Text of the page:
As Pandora increases it's ad inventory, making longer commercial breaks and Apple begins hiring ad sales teams, it's pretty obvious that it's now a multimedia world and radio must grapple with the ramifications of what competing media and not just other radio stations are doing.
CBS-TV's victory over Time Warner sets a precedent that says broadcast content is just as valuable as anything else. CBS CEO Les Moonves says of the NFL: "They deserve what they get because they deliver great ratings. ”
It wasn't just a win for CBS, but for anyone who creates great content that viewers and listeners demand.
Meanwhile, the up's and down's of CNN, MSNBC and Fox News provide another clue as to where things are going. When politics are hot, the latter two do best.
When world event warm up, it is CNN'S turn to jump up.
Selling media in 2013 requires the ability to predict when a medium's audience is going to spike and to credibly pre-sell those opportunities at aggressive and justifiable rates based solidly on the size of the audience.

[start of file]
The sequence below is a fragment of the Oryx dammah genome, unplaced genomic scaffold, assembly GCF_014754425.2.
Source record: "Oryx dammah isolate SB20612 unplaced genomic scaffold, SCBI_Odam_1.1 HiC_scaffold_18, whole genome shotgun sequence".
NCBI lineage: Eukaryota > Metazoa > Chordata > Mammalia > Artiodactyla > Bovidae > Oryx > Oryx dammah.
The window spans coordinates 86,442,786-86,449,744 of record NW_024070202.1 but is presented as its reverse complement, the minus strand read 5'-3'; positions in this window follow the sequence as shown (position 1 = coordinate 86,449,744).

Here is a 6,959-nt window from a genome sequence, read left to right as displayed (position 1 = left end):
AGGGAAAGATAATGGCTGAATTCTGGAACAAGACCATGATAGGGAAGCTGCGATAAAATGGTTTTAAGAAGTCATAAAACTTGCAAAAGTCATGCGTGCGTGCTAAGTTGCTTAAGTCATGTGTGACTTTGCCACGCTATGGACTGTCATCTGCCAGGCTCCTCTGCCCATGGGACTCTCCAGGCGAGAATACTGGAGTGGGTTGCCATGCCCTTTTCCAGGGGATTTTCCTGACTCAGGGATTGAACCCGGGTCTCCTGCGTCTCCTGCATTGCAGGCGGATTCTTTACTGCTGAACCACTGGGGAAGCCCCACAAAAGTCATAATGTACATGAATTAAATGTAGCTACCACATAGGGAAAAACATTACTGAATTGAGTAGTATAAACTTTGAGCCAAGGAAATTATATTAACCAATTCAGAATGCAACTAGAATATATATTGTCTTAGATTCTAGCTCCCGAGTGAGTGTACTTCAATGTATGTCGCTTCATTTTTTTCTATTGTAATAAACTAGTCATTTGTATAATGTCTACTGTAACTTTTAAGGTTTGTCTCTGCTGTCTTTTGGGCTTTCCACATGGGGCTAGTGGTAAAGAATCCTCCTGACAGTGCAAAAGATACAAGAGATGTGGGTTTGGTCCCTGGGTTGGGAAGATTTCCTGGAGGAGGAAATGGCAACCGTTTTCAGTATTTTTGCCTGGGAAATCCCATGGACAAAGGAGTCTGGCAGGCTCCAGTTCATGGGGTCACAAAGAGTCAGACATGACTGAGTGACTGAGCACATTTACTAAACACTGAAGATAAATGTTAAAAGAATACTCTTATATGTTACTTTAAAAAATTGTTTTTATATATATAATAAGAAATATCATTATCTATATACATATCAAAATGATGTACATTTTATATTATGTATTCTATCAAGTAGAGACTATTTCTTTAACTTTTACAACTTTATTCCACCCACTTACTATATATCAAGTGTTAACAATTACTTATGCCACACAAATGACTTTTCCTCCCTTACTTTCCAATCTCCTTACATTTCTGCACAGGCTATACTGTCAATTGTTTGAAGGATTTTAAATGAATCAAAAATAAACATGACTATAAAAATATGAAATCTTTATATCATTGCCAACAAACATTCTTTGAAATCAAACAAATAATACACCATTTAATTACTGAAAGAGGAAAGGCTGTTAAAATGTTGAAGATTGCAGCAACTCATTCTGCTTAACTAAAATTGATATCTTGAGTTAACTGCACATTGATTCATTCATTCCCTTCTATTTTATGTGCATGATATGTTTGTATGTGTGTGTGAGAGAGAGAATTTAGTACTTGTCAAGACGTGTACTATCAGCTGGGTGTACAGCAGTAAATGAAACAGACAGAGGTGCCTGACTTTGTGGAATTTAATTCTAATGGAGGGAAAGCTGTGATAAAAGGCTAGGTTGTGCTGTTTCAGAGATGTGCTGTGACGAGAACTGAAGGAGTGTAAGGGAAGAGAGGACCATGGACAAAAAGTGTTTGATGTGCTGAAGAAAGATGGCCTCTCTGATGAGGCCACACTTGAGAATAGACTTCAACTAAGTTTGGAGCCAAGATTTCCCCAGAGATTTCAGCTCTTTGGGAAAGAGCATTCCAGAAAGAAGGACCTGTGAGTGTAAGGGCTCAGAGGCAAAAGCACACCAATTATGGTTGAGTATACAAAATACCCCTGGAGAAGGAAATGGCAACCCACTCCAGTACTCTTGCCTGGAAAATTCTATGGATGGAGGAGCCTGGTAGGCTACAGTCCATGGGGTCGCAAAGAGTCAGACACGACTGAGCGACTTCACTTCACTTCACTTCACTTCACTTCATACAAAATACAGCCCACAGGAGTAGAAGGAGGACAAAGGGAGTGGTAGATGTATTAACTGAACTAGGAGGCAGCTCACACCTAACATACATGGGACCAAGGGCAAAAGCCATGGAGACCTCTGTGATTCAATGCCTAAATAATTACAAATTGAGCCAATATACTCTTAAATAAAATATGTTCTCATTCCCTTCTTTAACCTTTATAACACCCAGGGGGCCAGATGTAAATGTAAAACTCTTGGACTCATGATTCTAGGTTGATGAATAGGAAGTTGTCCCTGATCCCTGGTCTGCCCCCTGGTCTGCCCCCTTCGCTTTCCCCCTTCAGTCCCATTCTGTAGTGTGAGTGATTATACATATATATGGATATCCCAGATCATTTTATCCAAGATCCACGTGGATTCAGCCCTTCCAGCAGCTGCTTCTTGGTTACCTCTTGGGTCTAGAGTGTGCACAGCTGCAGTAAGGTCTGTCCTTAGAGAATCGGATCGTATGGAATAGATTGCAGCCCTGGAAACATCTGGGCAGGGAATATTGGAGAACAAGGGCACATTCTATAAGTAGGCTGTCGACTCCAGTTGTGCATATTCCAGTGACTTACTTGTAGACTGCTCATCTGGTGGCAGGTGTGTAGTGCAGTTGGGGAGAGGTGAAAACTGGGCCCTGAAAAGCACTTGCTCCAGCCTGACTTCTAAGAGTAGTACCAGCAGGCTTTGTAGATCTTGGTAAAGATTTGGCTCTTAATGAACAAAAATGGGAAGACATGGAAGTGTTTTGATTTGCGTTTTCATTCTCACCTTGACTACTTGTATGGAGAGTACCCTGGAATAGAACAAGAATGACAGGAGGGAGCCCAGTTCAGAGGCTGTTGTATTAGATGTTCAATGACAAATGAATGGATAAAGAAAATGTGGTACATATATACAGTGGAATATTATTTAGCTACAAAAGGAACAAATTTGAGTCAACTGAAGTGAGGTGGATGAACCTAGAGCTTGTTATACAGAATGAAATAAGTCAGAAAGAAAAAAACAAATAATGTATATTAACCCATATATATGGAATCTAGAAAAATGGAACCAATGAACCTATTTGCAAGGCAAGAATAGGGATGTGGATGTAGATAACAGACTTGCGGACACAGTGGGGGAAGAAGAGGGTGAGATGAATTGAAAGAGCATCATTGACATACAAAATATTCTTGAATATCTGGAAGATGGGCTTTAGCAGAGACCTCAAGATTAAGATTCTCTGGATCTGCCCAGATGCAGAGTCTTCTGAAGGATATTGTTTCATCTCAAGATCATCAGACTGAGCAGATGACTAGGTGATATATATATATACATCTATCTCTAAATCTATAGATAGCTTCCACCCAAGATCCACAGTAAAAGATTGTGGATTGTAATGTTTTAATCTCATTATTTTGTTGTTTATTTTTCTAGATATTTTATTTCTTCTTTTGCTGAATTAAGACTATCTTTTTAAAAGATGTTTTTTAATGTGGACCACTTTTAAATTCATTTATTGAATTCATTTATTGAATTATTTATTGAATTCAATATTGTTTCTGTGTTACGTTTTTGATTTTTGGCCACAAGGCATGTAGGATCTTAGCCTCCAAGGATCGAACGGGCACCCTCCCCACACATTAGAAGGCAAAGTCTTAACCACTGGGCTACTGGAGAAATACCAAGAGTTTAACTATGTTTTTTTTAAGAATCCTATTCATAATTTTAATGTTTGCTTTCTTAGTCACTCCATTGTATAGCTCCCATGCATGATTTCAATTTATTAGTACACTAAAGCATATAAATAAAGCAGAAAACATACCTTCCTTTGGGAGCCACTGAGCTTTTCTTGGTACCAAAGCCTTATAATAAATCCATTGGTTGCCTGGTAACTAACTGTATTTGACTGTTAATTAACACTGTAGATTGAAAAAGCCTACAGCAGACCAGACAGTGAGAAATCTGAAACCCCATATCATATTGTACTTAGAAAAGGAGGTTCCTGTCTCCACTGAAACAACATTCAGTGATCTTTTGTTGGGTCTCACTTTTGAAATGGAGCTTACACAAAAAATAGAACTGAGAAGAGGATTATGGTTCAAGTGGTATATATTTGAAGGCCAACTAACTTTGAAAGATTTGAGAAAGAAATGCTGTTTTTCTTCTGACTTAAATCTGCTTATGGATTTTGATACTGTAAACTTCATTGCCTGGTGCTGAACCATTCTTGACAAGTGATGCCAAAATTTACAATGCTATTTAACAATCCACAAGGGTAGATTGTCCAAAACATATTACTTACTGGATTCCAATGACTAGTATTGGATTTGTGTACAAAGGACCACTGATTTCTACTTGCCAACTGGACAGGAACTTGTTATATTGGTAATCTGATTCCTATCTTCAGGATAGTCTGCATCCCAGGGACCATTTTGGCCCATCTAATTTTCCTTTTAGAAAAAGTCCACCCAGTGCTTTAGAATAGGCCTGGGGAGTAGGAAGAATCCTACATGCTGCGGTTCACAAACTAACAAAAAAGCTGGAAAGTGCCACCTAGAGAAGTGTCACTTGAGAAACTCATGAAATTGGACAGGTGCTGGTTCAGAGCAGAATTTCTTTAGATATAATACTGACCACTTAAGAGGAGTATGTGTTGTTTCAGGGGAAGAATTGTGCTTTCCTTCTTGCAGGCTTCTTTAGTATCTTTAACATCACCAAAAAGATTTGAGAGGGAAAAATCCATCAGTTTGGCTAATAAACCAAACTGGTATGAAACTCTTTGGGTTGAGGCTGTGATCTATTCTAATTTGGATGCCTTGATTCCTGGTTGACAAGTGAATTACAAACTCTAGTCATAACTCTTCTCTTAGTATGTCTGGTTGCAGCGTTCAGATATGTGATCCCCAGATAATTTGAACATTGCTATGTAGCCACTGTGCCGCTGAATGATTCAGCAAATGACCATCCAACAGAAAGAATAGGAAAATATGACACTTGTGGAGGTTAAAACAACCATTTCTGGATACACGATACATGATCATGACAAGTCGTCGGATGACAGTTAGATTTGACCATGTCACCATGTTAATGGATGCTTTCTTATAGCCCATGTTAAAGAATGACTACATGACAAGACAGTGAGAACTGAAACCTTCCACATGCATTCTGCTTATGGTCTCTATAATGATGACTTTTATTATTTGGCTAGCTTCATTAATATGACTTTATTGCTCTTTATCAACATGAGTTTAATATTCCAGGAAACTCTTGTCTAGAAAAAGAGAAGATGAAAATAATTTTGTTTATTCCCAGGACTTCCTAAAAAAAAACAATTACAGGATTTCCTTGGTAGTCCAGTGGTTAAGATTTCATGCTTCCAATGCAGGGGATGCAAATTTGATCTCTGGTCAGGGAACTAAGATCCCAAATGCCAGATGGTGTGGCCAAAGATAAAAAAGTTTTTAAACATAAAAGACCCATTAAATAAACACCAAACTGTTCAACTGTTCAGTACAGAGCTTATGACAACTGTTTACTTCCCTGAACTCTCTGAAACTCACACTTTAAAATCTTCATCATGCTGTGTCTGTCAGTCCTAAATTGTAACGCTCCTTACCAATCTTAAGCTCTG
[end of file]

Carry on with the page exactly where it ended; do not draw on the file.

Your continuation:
Those of us who produce content need to become alert to times when we have unique viral information or entertainment that can push metered ratings above average.
iAds and Pandora are going to find that music alone can't do that.
CBS-TV has proven that exclusive branded content non-musical content is worth the big bucks.
Now, it's up to audio media as well to develop/pre-promote big audience-builders (which of course is nothing new to great radio personalities) and market those things well in advance to maximize the money they bring in (which the majority of radio sellers still come up short on).
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